Jul 22 '05 #25

P: n/a
JKop wrote:
If you're intelligent enough to post that, you should be able to draw the
conclusion from it that I did.

Actually the range of char is either that of signed char either that of
unsigned char. And there is numeric_limits<char> to know which one is
currently implemented.

So Jack is right.



It's implementation-defined whether or not a char is unsigned or signed.
Looking at the differences:

signed char : -127 to 127

unsigned char : 0 to 225
They overlap at 0 to 127. Concordantly:

Consequently forget the rest and use either signed char or unsigned char
explicitly if you want to be range specific or numeric_limits to take
run-time decisions.
Also whcar_t is not based on any integral type, it is a built in type of
its own. So in theory it can be of value range different than the rest
types.

Also "The size of wchar_t is implementation-defined and *large enough*
to hold the *largest character set* supported by the implementation’s
locale" as mentioned in TC++PL, guarantees that you will never have
problems storing Unicode or any other wide character set supported by a
system.
The rest is non-sense.


Regards,

Ioannis Vranos

http://www23.brinkster.com/noicys
Jul 22 '05 #26

P: n/a
Jack Klein wrote:
Unicode was originally a 16-bit encoding, and quite a few
implementations provide a 16-bit wchar_t. This is most likely the
reason that Java's type 'char' was defined as 16 bits. But Unicode
has grown to more than 64K defined values, and can no longer fit into
individual 16-bit types without state dependent encoding.

However in TC++PL is mentioned:

"The size of wchar_t is implementation-defined and *large enough* to
hold the *largest character set* supported by the implementation’s locale".

Isn't it valid?
Is there some reason why you suddenly feel the need to add so much
superfluous white space between the end of your text and your
signature line?

Yes, to occupy few more bytes in my messages and make you run out of
memory. :-)
Why don't you just learn to use a proper signature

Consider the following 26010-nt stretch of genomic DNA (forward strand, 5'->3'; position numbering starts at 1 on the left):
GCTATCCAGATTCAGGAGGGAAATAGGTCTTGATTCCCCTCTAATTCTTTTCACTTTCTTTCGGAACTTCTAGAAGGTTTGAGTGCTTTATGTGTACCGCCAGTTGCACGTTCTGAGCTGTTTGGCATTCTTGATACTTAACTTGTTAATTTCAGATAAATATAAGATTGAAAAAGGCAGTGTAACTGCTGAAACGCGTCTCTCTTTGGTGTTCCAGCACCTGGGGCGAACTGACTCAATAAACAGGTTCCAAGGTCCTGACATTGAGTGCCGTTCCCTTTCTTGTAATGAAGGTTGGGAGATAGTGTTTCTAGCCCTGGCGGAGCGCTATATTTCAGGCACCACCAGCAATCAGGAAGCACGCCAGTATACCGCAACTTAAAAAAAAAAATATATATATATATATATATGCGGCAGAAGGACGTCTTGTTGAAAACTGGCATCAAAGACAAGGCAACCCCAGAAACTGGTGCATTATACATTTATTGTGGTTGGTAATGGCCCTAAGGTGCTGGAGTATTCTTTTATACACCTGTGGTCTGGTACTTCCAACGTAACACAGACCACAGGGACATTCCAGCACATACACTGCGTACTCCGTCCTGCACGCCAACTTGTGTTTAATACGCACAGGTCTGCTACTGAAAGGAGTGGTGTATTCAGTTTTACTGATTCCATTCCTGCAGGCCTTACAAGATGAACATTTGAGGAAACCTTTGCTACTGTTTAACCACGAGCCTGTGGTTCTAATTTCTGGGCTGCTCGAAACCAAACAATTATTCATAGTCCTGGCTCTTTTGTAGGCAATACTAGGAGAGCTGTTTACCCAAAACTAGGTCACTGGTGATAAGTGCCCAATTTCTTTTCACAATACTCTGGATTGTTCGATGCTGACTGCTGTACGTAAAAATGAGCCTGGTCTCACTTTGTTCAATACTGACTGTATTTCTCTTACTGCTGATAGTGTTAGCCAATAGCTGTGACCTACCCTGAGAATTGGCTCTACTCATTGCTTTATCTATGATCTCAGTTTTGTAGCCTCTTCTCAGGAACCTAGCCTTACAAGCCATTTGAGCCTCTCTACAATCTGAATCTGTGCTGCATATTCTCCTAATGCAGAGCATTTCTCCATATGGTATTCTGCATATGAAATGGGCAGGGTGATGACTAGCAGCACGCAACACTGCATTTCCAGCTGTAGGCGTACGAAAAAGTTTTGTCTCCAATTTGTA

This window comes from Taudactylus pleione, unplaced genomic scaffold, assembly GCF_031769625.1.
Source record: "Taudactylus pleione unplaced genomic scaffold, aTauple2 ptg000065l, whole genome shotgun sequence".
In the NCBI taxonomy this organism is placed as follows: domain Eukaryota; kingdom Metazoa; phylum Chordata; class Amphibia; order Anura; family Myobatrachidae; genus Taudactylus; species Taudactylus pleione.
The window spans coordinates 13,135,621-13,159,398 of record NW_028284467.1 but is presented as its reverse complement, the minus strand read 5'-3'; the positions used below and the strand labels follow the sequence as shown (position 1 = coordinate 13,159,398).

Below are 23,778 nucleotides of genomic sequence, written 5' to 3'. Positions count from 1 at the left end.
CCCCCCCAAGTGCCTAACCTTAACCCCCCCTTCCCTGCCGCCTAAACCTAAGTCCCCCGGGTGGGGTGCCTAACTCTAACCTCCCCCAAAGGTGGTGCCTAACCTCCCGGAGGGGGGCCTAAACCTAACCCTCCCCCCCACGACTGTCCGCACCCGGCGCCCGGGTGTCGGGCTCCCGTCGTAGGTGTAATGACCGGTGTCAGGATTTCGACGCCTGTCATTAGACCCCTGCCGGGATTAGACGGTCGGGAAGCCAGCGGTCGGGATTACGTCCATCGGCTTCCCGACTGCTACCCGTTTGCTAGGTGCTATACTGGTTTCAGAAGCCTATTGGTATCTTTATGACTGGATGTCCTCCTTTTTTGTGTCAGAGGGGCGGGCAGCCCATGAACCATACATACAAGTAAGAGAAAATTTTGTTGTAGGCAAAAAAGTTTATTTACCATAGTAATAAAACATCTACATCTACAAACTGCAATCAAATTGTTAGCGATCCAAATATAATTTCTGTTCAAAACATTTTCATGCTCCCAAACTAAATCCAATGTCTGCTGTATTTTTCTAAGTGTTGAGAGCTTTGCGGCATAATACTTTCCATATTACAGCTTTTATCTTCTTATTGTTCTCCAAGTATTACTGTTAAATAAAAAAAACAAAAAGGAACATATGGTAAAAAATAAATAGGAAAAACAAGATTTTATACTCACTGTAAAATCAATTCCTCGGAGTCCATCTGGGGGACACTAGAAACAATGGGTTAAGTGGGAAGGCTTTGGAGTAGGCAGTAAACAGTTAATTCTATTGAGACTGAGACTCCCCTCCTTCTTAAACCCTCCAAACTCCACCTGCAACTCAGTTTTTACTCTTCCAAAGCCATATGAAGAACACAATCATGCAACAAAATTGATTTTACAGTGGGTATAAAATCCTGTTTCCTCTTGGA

delimiter, as specified by the appropriate RFCs? It is not hard at
all, I have been doing it for many years.

A proper signature line consists of the four character sequence:

'-', '-', ' ', '\n'

What if I make it "--\t\n"?


Regards,

Ioannis Vranos

http://www23.brinkster.com/noicys
Jul 22 '05 #27

P: n/a
Actually the range of char is either that of signed char either that of
unsigned char. And there is numeric_limits<char> to know which one is
currently implemented.

So Jack is right.


I disagree.

The minimum range of a char is 0 to 127. By this I mean the following:

A) If you find a C++ compiler that cannot store the values from 0 to 127 in
a char, then you haven't got a C++ compiler.

B) If you find a C++ compiler that can store -3 in a char, then that's very
good, but the Standard provides no such assurance. If you find a C++
compiler that can store 130 in a char, then that's very good, but the
Standard provides no such assurance.

0 to 127 are the only values you can reliably store in a char when you're
writing portable code. As such 0 to 127 is the minimum range for a char.
Page 82 of the Standard:

3.9.1 Fundamental types

5 Type wchar_t is a distinct type whose values can represent distinct codes
for all members of the largest
extended character set specified among the supported locales (22.1.1). Type
wchar_t shall have the same
size, signedness, and alignment requirements (3.9) as one of the other
integral types, called its underlying
type.
My rationale:

A) char is an integral type

As such, wchar_t can possibly have the same size, signedness and alignment
requirements as char.

As such, the minimum range for wchar_t is 0 to 127.

As such, you cannot reliably store -1 in a wchar_t in portable code, nor can
you store 130 in a wchar_t in portable code.

As regards "the supported locales", the Standard gives no guarantee that
Unicode exists as a supported local. As such, you cannot reliably use a
wchar_t to store a Unicode character when writing portable code.
-JKop
Jul 22 '05 #28

P: n/a

"Ioannis Vranos" <iv*@guesswh.at.grad.com> wrote in message news:cf**********@ulysses.noc.ntua.gr...
Also whcar_t is not based on any integral type, it is a built in type of